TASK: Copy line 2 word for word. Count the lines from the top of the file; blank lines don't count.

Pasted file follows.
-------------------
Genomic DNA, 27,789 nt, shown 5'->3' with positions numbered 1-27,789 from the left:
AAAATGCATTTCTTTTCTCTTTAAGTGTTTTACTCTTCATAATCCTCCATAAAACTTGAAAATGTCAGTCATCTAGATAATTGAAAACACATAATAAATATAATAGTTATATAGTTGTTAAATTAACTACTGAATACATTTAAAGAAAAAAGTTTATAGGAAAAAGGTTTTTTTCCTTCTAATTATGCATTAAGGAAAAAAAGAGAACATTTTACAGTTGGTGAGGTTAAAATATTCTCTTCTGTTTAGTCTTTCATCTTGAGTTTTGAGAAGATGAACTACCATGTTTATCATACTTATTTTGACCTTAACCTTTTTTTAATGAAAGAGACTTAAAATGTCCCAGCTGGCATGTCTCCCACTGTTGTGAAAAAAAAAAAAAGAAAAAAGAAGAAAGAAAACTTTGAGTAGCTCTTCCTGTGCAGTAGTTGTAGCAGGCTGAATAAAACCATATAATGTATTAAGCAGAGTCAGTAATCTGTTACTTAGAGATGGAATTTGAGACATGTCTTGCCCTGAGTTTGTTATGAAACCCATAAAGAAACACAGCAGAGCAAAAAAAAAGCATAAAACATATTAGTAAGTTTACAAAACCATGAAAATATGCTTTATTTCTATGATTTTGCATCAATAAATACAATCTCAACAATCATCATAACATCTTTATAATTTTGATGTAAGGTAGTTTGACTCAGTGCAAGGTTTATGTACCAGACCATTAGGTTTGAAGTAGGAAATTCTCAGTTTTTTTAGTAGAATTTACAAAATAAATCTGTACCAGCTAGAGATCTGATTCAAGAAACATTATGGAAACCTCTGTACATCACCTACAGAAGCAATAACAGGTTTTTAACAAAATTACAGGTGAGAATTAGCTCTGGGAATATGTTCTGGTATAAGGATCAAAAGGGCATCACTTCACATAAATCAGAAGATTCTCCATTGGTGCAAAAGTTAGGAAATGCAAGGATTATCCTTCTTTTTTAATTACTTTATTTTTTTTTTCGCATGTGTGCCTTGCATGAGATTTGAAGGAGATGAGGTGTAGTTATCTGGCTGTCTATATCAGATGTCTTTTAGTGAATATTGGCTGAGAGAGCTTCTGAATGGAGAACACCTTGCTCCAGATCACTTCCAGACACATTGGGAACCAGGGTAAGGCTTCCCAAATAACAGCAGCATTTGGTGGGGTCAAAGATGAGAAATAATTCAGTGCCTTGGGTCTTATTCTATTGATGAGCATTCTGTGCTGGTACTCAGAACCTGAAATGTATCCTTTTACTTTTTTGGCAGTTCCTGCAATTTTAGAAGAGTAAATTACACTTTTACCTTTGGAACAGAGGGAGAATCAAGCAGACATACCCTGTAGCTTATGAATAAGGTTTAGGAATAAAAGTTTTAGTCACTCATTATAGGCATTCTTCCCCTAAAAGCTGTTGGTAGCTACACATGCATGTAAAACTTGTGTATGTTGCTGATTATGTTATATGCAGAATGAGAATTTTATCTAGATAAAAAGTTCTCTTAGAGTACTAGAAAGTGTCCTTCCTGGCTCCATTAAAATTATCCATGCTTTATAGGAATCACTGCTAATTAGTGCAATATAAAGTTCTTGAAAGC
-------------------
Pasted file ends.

AAAATGCATTTCTTTTCTCTTTAAGTGTTTTACTCTTCATAATCCTCCATAAAACTTGAAAATGTCAGTCATCTAGATAATTGAAAACACATAATAAATATAATAGTTATATAGTTGTTAAATTAACTACTGAATACATTTAAAGAAAAAAGTTTATAGGAAAAAGGTTTTTTTCCTTCTAATTATGCATTAAGGAAAAAAAGAGAACATTTTACAGTTGGTGAGGTTAAAATATTCTCTTCTGTTTAGTCTTTCATCTTGAGTTTTGAGAAGATGAACTACCATGTTTATCATACTTATTTTGACCTTAACCTTTTTTTAATGAAAGAGACTTAAAATGTCCCAGCTGGCATGTCTCCCACTGTTGTGAAAAAAAAAAAAAGAAAAAAGAAGAAAGAAAACTTTGAGTAGCTCTTCCTGTGCAGTAGTTGTAGCAGGCTGAATAAAACCATATAATGTATTAAGCAGAGTCAGTAATCTGTTACTTAGAGATGGAATTTGAGACATGTCTTGCCCTGAGTTTGTTATGAAACCCATAAAGAAACACAGCAGAGCAAAAAAAAAGCATAAAACATATTAGTAAGTTTACAAAACCATGAAAATATGCTTTATTTCTATGATTTTGCATCAATAAATACAATCTCAACAATCATCATAACATCTTTATAATTTTGATGTAAGGTAGTTTGACTCAGTGCAAGGTTTATGTACCAGACCATTAGGTTTGAAGTAGGAAATTCTCAGTTTTTTTAGTAGAATTTACAAAATAAATCTGTACCAGCTAGAGATCTGATTCAAGAAACATTATGGAAACCTCTGTACATCACCTACAGAAGCAATAACAGGTTTTTAACAAAATTACAGGTGAGAATTAGCTCTGGGAATATGTTCTGGTATAAGGATCAAAAGGGCATCACTTCACATAAATCAGAAGATTCTCCATTGGTGCAAAAGTTAGGAAATGCAAGGATTATCCTTCTTTTTTAATTACTTTATTTTTTTTTTCGCATGTGTGCCTTGCATGAGATTTGAAGGAGATGAGGTGTAGTTATCTGGCTGTCTATATCAGATGTCTTTTAGTGAATATTGGCTGAGAGAGCTTCTGAATGGAGAACACCTTGCTCCAGATCACTTCCAGACACATTGGGAACCAGGGTAAGGCTTCCCAAATAACAGCAGCATTTGGTGGGGTCAAAGATGAGAAATAATTCAGTGCCTTGGGTCTTATTCTATTGATGAGCATTCTGTGCTGGTACTCAGAACCTGAAATGTATCCTTTTACTTTTTTGGCAGTTCCTGCAATTTTAGAAGAGTAAATTACACTTTTACCTTTGGAACAGAGGGAGAATCAAGCAGACATACCCTGTAGCTTATGAATAAGGTTTAGGAATAAAAGTTTTAGTCACTCATTATAGGCATTCTTCCCCTAAAAGCTGTTGGTAGCTACACATGCATGTAAAACTTGTGTATGTTGCTGATTATGTTATATGCAGAATGAGAATTTTATCTAGATAAAAAGTTCTCTTAGAGTACTAGAAAGTGTCCTTCCTGGCTCCATTAAAATTATCCATGCTTTATAGGAATCACTGCTAATTAGTGCAATATAAAGTTCTTGAAAGC